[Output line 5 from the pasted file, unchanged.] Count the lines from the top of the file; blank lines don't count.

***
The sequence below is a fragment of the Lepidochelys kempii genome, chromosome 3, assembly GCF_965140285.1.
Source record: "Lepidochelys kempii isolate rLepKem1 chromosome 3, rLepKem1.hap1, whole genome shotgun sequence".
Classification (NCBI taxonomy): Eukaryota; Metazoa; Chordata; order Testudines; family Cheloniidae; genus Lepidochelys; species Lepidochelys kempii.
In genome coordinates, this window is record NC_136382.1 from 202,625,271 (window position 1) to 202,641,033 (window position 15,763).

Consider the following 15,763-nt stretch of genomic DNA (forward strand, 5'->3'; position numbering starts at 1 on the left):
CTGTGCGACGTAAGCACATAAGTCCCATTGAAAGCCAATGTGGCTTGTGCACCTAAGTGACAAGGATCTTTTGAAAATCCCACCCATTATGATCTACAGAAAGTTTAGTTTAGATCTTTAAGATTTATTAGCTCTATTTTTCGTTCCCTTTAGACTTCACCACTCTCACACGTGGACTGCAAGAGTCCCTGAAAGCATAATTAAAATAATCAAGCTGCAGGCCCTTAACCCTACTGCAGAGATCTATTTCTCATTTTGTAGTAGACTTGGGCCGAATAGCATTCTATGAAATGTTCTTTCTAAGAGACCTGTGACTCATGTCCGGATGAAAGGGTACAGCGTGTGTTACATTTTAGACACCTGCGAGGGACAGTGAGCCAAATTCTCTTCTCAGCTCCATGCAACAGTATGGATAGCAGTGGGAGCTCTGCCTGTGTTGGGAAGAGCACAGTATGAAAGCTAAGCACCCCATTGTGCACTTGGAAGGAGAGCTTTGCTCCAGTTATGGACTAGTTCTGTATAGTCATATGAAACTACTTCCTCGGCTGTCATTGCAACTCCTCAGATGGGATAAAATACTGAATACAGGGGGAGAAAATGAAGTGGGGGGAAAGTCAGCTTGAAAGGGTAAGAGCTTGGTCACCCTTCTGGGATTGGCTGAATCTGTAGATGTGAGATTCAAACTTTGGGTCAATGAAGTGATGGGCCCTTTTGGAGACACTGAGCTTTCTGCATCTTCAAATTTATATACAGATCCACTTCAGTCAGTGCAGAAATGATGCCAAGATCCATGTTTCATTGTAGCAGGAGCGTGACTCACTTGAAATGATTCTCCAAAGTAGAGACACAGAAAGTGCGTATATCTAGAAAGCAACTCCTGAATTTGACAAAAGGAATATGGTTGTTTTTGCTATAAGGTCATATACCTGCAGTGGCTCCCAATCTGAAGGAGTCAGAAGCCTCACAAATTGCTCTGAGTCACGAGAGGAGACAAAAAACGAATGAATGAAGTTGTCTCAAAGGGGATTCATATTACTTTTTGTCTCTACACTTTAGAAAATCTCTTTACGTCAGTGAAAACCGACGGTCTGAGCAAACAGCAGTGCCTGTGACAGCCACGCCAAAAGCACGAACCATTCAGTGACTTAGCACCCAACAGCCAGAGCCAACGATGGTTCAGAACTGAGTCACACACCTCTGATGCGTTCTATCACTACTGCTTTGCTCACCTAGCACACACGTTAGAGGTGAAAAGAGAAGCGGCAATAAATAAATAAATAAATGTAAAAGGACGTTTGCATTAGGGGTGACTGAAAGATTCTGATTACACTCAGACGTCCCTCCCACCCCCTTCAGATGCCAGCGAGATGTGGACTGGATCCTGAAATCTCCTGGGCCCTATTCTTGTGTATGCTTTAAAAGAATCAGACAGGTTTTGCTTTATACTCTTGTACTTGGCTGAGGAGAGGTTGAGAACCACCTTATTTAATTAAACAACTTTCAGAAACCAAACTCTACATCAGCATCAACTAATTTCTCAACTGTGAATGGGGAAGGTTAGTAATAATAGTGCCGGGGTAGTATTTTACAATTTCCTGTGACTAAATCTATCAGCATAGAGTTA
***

Consider the following 15,763-nt stretch of genomic DNA (forward strand, 5'->3'; position numbering starts at 1 on the left):